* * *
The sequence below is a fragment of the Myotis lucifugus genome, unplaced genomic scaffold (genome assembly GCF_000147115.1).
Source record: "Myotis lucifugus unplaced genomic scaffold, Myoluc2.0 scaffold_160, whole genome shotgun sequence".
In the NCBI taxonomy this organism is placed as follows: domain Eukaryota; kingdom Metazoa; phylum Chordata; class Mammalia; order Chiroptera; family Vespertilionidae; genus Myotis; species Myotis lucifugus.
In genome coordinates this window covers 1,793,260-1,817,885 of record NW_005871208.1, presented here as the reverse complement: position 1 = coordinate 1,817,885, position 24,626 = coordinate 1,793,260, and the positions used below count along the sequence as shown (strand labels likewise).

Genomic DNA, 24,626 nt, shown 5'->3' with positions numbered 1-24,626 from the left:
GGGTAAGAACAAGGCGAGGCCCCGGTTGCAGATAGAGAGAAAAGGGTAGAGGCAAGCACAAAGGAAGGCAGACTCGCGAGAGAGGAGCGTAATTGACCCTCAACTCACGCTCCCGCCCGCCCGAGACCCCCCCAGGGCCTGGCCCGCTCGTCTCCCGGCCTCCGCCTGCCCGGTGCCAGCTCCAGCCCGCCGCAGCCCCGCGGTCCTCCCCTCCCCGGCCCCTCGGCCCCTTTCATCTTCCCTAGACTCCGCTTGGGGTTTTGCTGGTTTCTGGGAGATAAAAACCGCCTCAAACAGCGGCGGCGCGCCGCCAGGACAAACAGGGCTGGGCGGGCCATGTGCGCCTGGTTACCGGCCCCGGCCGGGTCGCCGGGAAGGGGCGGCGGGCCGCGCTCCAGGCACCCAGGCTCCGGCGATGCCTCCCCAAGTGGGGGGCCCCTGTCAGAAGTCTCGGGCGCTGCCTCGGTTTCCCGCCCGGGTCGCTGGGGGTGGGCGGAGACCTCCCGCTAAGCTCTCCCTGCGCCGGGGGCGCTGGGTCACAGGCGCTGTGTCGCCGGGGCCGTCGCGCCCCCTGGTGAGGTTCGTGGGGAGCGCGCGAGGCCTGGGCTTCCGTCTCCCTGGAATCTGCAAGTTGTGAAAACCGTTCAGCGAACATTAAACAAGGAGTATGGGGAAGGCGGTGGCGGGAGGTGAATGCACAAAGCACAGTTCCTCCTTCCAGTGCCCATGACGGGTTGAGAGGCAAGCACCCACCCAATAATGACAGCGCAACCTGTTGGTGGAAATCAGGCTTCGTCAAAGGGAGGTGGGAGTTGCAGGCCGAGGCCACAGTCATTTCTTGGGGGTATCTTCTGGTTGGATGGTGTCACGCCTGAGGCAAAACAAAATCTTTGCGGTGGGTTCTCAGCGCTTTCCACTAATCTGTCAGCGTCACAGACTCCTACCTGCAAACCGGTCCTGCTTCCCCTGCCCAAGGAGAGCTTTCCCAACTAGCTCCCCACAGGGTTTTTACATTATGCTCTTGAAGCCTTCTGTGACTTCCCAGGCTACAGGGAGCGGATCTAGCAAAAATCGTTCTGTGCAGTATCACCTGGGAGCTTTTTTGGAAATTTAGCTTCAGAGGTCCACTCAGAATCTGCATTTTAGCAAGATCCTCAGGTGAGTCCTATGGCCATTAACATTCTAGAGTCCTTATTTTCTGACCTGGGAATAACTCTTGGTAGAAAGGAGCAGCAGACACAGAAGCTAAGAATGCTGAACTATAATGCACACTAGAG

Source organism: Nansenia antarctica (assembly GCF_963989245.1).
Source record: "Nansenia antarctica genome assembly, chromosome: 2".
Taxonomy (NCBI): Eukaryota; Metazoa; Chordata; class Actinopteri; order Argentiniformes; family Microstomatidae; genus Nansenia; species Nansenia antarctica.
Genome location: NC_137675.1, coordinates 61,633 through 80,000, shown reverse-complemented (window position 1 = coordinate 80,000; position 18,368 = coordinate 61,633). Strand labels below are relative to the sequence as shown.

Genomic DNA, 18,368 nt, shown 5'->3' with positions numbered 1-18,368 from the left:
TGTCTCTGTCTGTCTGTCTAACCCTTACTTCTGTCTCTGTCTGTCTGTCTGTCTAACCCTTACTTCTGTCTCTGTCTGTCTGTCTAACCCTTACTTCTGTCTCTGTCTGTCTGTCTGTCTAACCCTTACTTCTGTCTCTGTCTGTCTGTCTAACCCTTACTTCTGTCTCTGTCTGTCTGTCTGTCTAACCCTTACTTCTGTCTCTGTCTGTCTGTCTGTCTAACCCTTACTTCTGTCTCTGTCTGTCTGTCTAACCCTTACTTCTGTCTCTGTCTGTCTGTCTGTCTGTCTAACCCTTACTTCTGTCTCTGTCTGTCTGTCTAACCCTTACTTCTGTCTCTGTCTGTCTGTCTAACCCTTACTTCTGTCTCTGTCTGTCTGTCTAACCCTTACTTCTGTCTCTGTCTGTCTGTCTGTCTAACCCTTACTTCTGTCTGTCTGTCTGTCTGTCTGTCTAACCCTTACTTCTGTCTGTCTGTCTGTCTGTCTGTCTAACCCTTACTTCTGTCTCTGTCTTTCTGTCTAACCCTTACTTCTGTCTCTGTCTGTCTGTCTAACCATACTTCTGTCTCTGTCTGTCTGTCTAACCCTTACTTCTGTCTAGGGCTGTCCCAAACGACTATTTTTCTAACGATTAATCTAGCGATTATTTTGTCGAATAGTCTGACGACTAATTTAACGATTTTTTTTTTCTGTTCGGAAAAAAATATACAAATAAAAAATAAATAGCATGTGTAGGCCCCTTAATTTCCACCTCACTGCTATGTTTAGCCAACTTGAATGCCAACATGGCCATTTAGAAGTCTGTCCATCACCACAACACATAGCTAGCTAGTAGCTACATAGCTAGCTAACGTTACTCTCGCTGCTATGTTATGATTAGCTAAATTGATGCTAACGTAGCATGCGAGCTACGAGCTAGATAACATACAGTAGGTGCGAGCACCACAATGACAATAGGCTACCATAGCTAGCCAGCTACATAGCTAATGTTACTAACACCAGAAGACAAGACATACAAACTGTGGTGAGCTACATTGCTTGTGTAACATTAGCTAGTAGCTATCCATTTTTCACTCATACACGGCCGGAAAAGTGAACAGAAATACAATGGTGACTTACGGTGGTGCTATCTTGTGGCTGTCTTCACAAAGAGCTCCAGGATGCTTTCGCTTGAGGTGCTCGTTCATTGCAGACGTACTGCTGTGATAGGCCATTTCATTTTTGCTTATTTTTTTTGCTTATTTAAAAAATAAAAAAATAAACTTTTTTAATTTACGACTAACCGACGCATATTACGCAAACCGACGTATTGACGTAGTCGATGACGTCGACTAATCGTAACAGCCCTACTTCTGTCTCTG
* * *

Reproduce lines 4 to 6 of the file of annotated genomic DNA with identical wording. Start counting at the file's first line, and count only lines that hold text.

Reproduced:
In genome coordinates this window covers 1,793,260-1,817,885 of record NW_005871208.1, presented here as the reverse complement: position 1 = coordinate 1,817,885, position 24,626 = coordinate 1,793,260, and the positions used below count along the sequence as shown (strand labels likewise).

Genomic DNA, 24,626 nt, shown 5'->3' with positions numbered 1-24,626 from the left:
GGGTAAGAACAAGGCGAGGCCCCGGTTGCAGATAGAGAGAAAAGGGTAGAGGCAAGCACAAAGGAAGGCAGACTCGCGAGAGAGGAGCGTAATTGACCCTCAACTCACGCTCCCGCCCGCCCGAGACCCCCCCAGGGCCTGGCCCGCTCGTCTCCCGGCCTCCGCCTGCCCGGTGCCAGCTCCAGCCCGCCGCAGCCCCGCGGTCCTCCCCTCCCCGGCCCCTCGGCCCCTTTCATCTTCCCTAGACTCCGCTTGGGGTTTTGCTGGTTTCTGGGAGATAAAAACCGCCTCAAACAGCGGCGGCGCGCCGCCAGGACAAACAGGGCTGGGCGGGCCATGTGCGCCTGGTTACCGGCCCCGGCCGGGTCGCCGGGAAGGGGCGGCGGGCCGCGCTCCAGGCACCCAGGCTCCGGCGATGCCTCCCCAAGTGGGGGGCCCCTGTCAGAAGTCTCGGGCGCTGCCTCGGTTTCCCGCCCGGGTCGCTGGGGGTGGGCGGAGACCTCCCGCTAAGCTCTCCCTGCGCCGGGGGCGCTGGGTCACAGGCGCTGTGTCGCCGGGGCCGTCGCGCCCCCTGGTGAGGTTCGTGGGGAGCGCGCGAGGCCTGGGCTTCCGTCTCCCTGGAATCTGCAAGTTGTGAAAACCGTTCAGCGAACATTAAACAAGGAGTATGGGGAAGGCGGTGGCGGGAGGTGAATGCACAAAGCACAGTTCCTCCTTCCAGTGCCCATGACGGGTTGAGAGGCAAGCACCCACCCAATAATGACAGCGCAACCTGTTGGTGGAAATCAGGCTTCGTCAAAGGGAGGTGGGAGTTGCAGGCCGAGGCCACAGTCATTTCTTGGGGGTATCTTCTGGTTGGATGGTGTCACGCCTGAGGCAAAACAAAATCTTTGCGGTGGGTTCTCAGCGCTTTCCACTAATCTGTCAGCGTCACAGACTCCTACCTGCAAACCGGTCCTGCTTCCCCTGCCCAAGGAGAGCTTTCCCAACTAGCTCCCCACAGGGTTTTTACATTATGCTCTTGAAGCCTTCTGTGACTTCCCAGGCTACAGGGAGCGGATCTAGCAAAAATCGTTCTGTGCAGTATCACCTGGGAGCTTTTTTGGAAATTTAGCTTCAGAGGTCCACTCAGAATCTGCATTTTAGCAAGATCCTCAGGTGAGTCCTATGGCCATTAACATTCTAGAGTCCTTATTTTCTGACCTGGGAATAACTCTTGGTAGAAAGGAGCAGCAGACACAGAAGCTAAGAATGCTGAACTATAATGCACACTAGAG